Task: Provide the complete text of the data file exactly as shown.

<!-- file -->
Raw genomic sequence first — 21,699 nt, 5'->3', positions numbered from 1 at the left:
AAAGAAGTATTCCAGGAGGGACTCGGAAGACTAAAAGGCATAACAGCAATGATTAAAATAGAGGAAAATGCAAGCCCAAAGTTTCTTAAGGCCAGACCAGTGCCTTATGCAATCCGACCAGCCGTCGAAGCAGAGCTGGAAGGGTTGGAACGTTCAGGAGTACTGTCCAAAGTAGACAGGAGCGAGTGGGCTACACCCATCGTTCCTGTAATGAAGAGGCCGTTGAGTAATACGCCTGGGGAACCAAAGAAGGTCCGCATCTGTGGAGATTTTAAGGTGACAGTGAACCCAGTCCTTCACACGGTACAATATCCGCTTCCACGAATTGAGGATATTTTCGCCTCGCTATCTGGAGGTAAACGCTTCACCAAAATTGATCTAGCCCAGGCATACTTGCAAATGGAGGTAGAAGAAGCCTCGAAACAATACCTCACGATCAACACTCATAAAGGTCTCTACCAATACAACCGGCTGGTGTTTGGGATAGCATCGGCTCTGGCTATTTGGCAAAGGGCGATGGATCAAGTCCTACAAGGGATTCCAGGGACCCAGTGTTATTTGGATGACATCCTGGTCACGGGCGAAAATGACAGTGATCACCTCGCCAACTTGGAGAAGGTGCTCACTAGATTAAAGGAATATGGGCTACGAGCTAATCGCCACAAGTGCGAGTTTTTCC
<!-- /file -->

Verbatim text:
Raw genomic sequence first — 21,699 nt, 5'->3', positions numbered from 1 at the left:
AAAGAAGTATTCCAGGAGGGACTCGGAAGACTAAAAGGCATAACAGCAATGATTAAAATAGAGGAAAATGCAAGCCCAAAGTTTCTTAAGGCCAGACCAGTGCCTTATGCAATCCGACCAGCCGTCGAAGCAGAGCTGGAAGGGTTGGAACGTTCAGGAGTACTGTCCAAAGTAGACAGGAGCGAGTGGGCTACACCCATCGTTCCTGTAATGAAGAGGCCGTTGAGTAATACGCCTGGGGAACCAAAGAAGGTCCGCATCTGTGGAGATTTTAAGGTGACAGTGAACCCAGTCCTTCACACGGTACAATATCCGCTTCCACGAATTGAGGATATTTTCGCCTCGCTATCTGGAGGTAAACGCTTCACCAAAATTGATCTAGCCCAGGCATACTTGCAAATGGAGGTAGAAGAAGCCTCGAAACAATACCTCACGATCAACACTCATAAAGGTCTCTACCAATACAACCGGCTGGTGTTTGGGATAGCATCGGCTCTGGCTATTTGGCAAAGGGCGATGGATCAAGTCCTACAAGGGATTCCAGGGACCCAGTGTTATTTGGATGACATCCTGGTCACGGGCGAAAATGACAGTGATCACCTCGCCAACTTGGAGAAGGTGCTCACTAGATTAAAGGAATATGGGCTACGAGCTAATCGCCACAAGTGCGAGTTTTTCC